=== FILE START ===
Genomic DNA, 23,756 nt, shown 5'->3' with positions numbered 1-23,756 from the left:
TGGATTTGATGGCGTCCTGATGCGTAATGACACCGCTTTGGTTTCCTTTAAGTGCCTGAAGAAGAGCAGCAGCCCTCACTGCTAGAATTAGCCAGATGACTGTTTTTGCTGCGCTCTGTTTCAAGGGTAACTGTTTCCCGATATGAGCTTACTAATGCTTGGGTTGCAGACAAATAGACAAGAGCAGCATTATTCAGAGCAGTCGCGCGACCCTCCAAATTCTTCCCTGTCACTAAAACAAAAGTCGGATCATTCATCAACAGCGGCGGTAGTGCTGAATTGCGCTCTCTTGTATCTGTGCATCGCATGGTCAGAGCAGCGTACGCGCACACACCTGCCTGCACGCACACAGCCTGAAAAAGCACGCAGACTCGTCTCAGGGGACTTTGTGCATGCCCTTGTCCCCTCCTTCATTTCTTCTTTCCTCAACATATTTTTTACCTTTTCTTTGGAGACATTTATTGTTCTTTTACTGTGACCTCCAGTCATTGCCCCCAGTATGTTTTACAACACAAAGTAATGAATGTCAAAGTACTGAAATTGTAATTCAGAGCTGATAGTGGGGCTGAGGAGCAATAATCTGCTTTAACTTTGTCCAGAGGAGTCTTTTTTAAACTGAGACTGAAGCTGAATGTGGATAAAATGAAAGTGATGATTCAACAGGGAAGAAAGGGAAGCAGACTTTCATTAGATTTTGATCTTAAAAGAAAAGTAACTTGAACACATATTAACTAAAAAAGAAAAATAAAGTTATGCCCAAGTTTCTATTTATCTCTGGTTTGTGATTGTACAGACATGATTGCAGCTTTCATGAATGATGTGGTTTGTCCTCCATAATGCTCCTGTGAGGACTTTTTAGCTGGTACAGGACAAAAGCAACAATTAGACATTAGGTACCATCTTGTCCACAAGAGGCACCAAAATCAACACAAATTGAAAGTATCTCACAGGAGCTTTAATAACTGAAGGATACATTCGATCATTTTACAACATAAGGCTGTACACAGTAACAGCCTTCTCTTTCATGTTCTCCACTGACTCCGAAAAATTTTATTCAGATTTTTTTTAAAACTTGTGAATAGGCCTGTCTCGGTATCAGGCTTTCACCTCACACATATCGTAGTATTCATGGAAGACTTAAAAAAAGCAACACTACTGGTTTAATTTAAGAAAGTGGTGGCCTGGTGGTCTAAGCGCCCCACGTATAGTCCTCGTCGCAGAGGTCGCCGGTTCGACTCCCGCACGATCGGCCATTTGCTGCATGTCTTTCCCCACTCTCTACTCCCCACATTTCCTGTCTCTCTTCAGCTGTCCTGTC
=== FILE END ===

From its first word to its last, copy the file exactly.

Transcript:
Genomic DNA, 23,756 nt, shown 5'->3' with positions numbered 1-23,756 from the left:
TGGATTTGATGGCGTCCTGATGCGTAATGACACCGCTTTGGTTTCCTTTAAGTGCCTGAAGAAGAGCAGCAGCCCTCACTGCTAGAATTAGCCAGATGACTGTTTTTGCTGCGCTCTGTTTCAAGGGTAACTGTTTCCCGATATGAGCTTACTAATGCTTGGGTTGCAGACAAATAGACAAGAGCAGCATTATTCAGAGCAGTCGCGCGACCCTCCAAATTCTTCCCTGTCACTAAAACAAAAGTCGGATCATTCATCAACAGCGGCGGTAGTGCTGAATTGCGCTCTCTTGTATCTGTGCATCGCATGGTCAGAGCAGCGTACGCGCACACACCTGCCTGCACGCACACAGCCTGAAAAAGCACGCAGACTCGTCTCAGGGGACTTTGTGCATGCCCTTGTCCCCTCCTTCATTTCTTCTTTCCTCAACATATTTTTTACCTTTTCTTTGGAGACATTTATTGTTCTTTTACTGTGACCTCCAGTCATTGCCCCCAGTATGTTTTACAACACAAAGTAATGAATGTCAAAGTACTGAAATTGTAATTCAGAGCTGATAGTGGGGCTGAGGAGCAATAATCTGCTTTAACTTTGTCCAGAGGAGTCTTTTTTAAACTGAGACTGAAGCTGAATGTGGATAAAATGAAAGTGATGATTCAACAGGGAAGAAAGGGAAGCAGACTTTCATTAGATTTTGATCTTAAAAGAAAAGTAACTTGAACACATATTAACTAAAAAAGAAAAATAAAGTTATGCCCAAGTTTCTATTTATCTCTGGTTTGTGATTGTACAGACATGATTGCAGCTTTCATGAATGATGTGGTTTGTCCTCCATAATGCTCCTGTGAGGACTTTTTAGCTGGTACAGGACAAAAGCAACAATTAGACATTAGGTACCATCTTGTCCACAAGAGGCACCAAAATCAACACAAATTGAAAGTATCTCACAGGAGCTTTAATAACTGAAGGATACATTCGATCATTTTACAACATAAGGCTGTACACAGTAACAGCCTTCTCTTTCATGTTCTCCACTGACTCCGAAAAATTTTATTCAGATTTTTTTTAAAACTTGTGAATAGGCCTGTCTCGGTATCAGGCTTTCACCTCACACATATCGTAGTATTCATGGAAGACTTAAAAAAAGCAACACTACTGGTTTAATTTAAGAAAGTGGTGGCCTGGTGGTCTAAGCGCCCCACGTATAGTCCTCGTCGCAGAGGTCGCCGGTTCGACTCCCGCACGATCGGCCATTTGCTGCATGTCTTTCCCCACTCTCTACTCCCCACATTTCCTGTCTCTCTTCAGCTGTCCTGTC